The care information provided in this section represents the kind of practical advice is available for all the plants in this web site if you subscribe to the monthly customized newsletter Yardener’s Advisor.
Established hostas hardly ever need watering, especially if they are growing in good soil and are kept well mulched. Only in serious drought conditions do hostas need some watering attention. If there has been no rainfall for a significant period, check the soil around the plants to see if it is dry. If they are mulched, the soil may still be moist. If not, run drip irrigation or a sprinkler for about 1/2 an hour to soak the soil well. There is some evidence that generous watering in late July through August improves growth the following spring. Hosta foliage tends to droop in the heat of summer, flattening and draping over nearby plants. Thorough mulching and conscientious watering during high heat when rainfall is scarce may minimize this problem by cooling the soil temperature.
Hostas growing in good soil with lots of organic material added every year will need no fertilizer. If the soil is not yet great, then you should feed hostas once a year; fall is better than spring. Use a scant handful of all-purpose slow-acting granular fertilizer, and sprinkle it on the soil around each plant clump for the rain to soak in. That is sufficient for the next season or until the soil becomes healthy from mulch decomposing over the years or adding organic material so that it can feed the hostas. For more information see the file for Choosing Fertilizers
Fertilize in fall to create a hosta heaven
Report by Nancy Szerlag
If I only had two words to describe the garden of Marc Whitefield of Bloomfield Hills, I'd call it lush and lovely. Whitefield's garden contains an incredible collection of hostas that spills down a hillside, creating a breath-taking display, a living tapestry of green, cream, blue and white accented with gold. The plants are the picture of health, their vibrant-colored leaves completely void of brown spots, pockmarks or holes.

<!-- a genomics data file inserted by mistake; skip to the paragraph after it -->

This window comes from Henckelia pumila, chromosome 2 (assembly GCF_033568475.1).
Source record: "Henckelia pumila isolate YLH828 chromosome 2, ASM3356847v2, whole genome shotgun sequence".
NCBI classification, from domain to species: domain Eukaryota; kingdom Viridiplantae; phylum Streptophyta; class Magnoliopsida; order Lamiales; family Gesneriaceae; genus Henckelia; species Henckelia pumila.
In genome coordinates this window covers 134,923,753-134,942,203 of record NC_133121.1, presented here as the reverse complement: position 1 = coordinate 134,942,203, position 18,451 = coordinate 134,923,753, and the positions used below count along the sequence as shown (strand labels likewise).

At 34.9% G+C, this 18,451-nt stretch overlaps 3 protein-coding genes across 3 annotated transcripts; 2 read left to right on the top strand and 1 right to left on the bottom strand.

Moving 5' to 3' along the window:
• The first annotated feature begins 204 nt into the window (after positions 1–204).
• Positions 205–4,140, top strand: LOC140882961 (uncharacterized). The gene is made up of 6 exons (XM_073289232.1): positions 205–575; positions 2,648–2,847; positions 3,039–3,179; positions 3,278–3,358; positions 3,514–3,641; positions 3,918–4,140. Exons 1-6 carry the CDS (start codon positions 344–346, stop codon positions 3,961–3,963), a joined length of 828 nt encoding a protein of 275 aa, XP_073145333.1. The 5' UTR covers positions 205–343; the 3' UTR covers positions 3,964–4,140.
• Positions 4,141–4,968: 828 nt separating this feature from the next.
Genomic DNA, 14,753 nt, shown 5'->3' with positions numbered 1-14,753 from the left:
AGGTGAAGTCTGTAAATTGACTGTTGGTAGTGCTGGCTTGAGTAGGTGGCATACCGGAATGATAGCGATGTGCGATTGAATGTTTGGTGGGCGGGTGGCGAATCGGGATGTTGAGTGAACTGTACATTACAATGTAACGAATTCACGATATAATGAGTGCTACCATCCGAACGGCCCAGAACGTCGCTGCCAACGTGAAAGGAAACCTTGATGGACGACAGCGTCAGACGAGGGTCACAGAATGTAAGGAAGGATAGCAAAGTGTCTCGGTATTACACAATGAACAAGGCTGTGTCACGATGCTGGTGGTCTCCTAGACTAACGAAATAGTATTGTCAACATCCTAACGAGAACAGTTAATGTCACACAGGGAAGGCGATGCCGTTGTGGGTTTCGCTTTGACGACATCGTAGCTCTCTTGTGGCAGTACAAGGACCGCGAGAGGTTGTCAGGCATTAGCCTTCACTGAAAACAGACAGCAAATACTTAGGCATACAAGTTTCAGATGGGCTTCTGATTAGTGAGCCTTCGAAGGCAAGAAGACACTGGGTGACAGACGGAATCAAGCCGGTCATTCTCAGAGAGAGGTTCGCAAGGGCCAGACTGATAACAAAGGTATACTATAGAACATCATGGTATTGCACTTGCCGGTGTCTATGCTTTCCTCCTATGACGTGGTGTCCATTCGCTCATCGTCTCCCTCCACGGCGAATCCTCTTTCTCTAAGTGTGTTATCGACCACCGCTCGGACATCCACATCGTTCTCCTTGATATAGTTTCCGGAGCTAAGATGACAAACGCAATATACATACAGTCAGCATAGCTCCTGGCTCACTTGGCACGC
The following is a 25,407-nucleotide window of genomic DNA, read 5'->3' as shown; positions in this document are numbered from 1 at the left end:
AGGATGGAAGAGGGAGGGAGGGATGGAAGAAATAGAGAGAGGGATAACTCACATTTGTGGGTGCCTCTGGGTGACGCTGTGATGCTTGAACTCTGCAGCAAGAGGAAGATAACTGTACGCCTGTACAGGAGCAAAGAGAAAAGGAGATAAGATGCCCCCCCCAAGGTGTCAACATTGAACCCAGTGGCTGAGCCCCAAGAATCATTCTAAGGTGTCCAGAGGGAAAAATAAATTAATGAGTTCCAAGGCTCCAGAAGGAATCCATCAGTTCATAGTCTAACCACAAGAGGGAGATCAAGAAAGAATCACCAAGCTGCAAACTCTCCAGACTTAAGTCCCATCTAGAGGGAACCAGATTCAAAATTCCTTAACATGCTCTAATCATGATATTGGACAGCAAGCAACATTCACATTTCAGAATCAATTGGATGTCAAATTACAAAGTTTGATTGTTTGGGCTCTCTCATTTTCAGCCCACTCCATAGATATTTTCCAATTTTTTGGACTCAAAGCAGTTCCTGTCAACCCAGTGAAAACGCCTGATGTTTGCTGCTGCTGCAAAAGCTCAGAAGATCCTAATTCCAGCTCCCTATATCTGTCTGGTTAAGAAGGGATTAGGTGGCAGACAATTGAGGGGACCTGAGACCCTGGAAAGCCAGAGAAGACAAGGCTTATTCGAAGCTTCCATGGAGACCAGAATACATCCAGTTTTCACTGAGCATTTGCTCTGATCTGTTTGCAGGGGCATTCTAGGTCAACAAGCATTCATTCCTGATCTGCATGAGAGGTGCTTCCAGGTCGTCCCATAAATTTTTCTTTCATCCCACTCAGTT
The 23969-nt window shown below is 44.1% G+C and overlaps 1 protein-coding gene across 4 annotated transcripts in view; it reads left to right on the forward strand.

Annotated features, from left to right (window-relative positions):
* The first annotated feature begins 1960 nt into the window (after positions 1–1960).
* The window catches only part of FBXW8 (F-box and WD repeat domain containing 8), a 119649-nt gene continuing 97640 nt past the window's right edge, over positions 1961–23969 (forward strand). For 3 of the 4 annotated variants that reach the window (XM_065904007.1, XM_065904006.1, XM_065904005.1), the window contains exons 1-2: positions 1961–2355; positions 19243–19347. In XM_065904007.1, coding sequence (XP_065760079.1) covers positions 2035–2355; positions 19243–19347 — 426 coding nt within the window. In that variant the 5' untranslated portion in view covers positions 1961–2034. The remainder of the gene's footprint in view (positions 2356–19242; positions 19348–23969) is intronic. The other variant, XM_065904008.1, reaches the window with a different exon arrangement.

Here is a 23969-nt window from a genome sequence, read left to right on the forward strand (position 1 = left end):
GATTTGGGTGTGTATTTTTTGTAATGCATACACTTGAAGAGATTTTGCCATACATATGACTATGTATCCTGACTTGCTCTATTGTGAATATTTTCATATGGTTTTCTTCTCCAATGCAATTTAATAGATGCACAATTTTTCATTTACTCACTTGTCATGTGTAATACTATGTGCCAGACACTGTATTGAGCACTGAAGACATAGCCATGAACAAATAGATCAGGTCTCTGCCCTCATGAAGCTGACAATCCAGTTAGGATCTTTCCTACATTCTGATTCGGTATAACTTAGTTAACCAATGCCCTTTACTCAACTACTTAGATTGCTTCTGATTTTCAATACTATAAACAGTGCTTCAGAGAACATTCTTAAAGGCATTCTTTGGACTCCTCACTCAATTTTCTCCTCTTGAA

Whitefield is a hosta-holic, a serious collector, and I'm sure he enjoys fussing over his babies. Dividing, pruning and weeding are part of the drill, but he has found a simple formula to keep them healthy and happy, and he sticks with it.
When I asked his secret, he was more than ready to share. Whitefield followed the advice of the landscaper he inherited when bought his house, Bob Miller of Miller Landscape of Lake Orion; (248) 391- 2889, www.millerlandscapeinc.com. Miller told Whitefield to fall fertilize, not only his lawn, but also his shrubs and prized hostas with Turf Nurture, the premium, slow-release, organic-based granular fertilizer that contains humic acid, beneficial organisms, kelp and a complete package of micronutrients. Any organic granular fertilizer for lawns will do almost as well.
The process for the gardens is simple. In the fall, after cutting back the hostas, sprinkle a handful of Turf Nurture on the surface of the soil around each plant and then mulch the entire garden bed with 3 to 4 inches of shredded leaves. That's it.
Whitefield has been using the same technique for a decade, and not only have his prized hostas thrived, his clay soil is now so light and fluffy he can easily plunge his hand deep in the dirt.
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While mulching helps control weeds, conserves soil moisture and keeps dirt from splashing up on the hosta foliage, its most important role is to decompose and feed the soil. Spread a 2 or 3 inch layer of chopped leaves, pine needles, shredded bark, wood chips or other organic material on the soil around each plant. Do not pile it upon plant crowns and stems. If you have a bed of hostas under trees, you really don’t have to clean out the fallen leaves or needles from around the plants. Left to decay, they contribute organic matter to improve the soil. If your hostas are attacked by slugs, remove the mulch, which gives them cover, in problem areas temporarily during the summer months.
In northern regions where the ground freezes in winter, normal alternating freezing and thawing of the soil disturbs plant roots and sometimes causes new or young plants to be heaved right out of the ground. A protective winter mulch of 3 or 4 inches of organic material insulates the soil against fluctuating temperatures. For more information see the file on Using Mulch
After hostas have bloomed, the faded flowers give way to green seed pods along the flower stalk. It is a good idea to cut off the flower stalks to direct the plant’s energy into its growth rather than seed production. Removing the stalks also improves its appearance. When the foliage has ripened and died back in the fall, clean it up to prevent overwintering pest insects and eggs. Then put down a winter mulch over the area.